The truth I have recently accepted is that 'Done is better than perfect' - works in most circumstances but need not apply to ironing ;)

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  11. I feel almost ashamed to admit I love ironing.

    Order emerges from chaos. More clothes fit into a small space. Warm clothes warm the hands (I have dreadful circulation and a cold victorian house). A smell of slightly scorched cotton and lavendar sooths and calms. I iron in love to send my familt on their different ways.

    And I can watch trashy TV, drink a glass of wine, and feel ever so slightly virtuous all at the same time.

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    1. You make it sound almost alluring. But I don't have a TV where I iron and dislike wine and get the same feeling of virtue from annihilating limescale....

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  12. Ooo fab new blog to read! I'm new here! Found you off Twitter- which is one of the main reasons I don't iron anymore. I'm far too busy tweeting about everything to actually do anything! I will now go find my fountain pen.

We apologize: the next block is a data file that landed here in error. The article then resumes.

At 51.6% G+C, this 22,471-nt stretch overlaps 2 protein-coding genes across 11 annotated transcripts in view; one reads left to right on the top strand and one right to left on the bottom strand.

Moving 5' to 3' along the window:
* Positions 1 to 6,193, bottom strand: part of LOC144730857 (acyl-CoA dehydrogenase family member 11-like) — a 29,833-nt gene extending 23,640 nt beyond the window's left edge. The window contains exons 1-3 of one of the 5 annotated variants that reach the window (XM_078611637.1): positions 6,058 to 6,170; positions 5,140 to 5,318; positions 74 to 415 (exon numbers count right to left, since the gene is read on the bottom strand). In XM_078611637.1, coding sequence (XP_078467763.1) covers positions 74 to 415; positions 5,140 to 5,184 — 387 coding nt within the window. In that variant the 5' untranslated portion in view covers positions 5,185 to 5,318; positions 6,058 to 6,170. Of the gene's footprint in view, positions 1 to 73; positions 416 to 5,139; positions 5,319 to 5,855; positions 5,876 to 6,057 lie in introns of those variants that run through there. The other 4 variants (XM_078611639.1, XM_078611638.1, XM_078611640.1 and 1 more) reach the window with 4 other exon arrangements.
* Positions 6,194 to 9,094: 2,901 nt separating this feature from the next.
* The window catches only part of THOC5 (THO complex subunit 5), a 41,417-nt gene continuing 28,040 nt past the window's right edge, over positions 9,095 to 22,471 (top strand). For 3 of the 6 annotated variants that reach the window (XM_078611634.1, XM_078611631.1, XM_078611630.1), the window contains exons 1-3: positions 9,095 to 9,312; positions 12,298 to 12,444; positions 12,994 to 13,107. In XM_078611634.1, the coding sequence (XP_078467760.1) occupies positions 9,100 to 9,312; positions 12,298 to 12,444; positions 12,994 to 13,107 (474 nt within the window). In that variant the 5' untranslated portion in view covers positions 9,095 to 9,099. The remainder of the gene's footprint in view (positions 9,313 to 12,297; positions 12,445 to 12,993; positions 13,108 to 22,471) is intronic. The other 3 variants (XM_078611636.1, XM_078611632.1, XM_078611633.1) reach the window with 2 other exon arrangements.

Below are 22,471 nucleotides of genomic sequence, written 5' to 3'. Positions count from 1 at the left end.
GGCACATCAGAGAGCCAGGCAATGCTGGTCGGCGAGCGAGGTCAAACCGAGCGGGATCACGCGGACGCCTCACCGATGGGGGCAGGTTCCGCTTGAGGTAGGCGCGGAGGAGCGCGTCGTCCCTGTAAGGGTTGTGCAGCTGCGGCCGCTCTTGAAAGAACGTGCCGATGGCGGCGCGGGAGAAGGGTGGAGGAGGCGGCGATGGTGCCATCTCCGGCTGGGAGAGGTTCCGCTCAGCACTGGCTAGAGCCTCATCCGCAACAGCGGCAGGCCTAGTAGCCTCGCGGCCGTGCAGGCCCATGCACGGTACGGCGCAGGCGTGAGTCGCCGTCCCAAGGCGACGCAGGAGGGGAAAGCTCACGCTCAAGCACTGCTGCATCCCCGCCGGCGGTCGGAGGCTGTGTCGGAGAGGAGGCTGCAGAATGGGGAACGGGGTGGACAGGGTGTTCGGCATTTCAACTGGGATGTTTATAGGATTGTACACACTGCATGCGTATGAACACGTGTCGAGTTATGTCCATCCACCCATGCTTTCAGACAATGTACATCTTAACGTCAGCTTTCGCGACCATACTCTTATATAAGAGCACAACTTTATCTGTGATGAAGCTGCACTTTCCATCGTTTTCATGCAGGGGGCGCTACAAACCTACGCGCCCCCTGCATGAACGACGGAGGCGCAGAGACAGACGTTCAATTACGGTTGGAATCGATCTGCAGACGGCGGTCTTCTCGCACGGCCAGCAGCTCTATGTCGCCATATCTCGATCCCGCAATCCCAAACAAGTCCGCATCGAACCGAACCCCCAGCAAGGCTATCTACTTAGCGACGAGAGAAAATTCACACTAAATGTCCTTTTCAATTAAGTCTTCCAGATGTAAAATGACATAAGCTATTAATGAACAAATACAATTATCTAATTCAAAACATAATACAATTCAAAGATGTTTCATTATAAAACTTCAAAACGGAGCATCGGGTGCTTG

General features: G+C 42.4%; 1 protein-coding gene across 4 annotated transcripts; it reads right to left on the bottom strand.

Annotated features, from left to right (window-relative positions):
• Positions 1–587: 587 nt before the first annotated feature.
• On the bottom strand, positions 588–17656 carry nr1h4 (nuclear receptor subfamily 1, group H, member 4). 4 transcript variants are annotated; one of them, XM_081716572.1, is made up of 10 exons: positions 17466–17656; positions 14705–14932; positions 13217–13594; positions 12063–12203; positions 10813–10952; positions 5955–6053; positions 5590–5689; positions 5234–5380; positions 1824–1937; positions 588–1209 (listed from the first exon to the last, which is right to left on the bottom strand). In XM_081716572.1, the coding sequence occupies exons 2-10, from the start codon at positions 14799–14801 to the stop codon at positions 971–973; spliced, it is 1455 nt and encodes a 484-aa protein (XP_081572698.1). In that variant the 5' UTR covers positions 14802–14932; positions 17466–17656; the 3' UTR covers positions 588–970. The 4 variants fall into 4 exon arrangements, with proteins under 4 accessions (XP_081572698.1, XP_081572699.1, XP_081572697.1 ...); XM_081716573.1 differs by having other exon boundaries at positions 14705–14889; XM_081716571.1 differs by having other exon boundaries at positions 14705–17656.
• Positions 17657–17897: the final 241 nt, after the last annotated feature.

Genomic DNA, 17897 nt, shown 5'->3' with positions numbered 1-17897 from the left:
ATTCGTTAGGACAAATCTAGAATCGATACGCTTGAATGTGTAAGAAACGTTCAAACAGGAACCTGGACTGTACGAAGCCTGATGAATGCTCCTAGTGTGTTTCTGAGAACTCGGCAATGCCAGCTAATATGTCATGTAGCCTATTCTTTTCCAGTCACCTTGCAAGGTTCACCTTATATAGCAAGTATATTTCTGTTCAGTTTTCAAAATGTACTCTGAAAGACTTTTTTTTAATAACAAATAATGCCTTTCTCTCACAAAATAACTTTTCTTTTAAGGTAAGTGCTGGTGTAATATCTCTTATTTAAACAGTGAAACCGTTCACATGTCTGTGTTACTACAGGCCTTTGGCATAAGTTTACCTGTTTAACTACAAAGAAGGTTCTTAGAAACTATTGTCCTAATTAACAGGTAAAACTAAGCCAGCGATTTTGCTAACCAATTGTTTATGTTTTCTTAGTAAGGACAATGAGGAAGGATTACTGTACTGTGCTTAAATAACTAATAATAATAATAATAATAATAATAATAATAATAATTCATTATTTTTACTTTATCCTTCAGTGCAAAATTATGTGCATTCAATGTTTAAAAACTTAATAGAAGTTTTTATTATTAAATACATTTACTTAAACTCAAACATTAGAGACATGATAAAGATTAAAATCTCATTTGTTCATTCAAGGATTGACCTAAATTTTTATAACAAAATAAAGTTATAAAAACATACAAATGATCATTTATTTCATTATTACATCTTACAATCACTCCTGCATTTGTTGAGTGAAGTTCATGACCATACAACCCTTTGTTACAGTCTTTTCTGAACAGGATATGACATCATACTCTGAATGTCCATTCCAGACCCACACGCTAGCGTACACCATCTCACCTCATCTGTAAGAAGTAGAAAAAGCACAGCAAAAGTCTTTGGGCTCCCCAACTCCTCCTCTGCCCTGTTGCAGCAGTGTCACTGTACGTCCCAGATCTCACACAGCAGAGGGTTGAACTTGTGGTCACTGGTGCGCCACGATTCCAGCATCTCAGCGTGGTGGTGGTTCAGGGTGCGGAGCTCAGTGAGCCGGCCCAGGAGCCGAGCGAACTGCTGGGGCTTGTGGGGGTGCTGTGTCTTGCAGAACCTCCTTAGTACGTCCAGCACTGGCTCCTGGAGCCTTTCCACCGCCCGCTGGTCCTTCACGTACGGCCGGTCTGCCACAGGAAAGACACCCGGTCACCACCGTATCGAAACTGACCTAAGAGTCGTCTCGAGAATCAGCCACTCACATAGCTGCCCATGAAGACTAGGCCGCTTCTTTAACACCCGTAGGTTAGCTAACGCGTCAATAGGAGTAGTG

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    1. Thrilled you popped by. You sound like someone I should definitely cultivate!

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  13. I consider myself enlightened. Although I already knew about the ironing one - I ironed for the the first time in ages last week and not one member of the family noticed. NOT ONE. Granted, one of them is a 32 year old man with no ironing standards, and the other is a 2 year old child. But still. I won't be doing it again.

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    1. Oh my dear, youth hangs so heavy on you! I'd be glad to educate you on many other domestic tips!

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  14. Fountain pens = inky leaks all over fingers = stress, confusion and cosmic disorder.

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  15. Oh for heaven's sake, you haven't mentioned CHOCOLATE.

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    1. Iota, I've missed you! Chocolate is surely an universal necessity rather than a little-know female-divined truth. And anyway, I'd rate Extra Strong Mints ahead of it!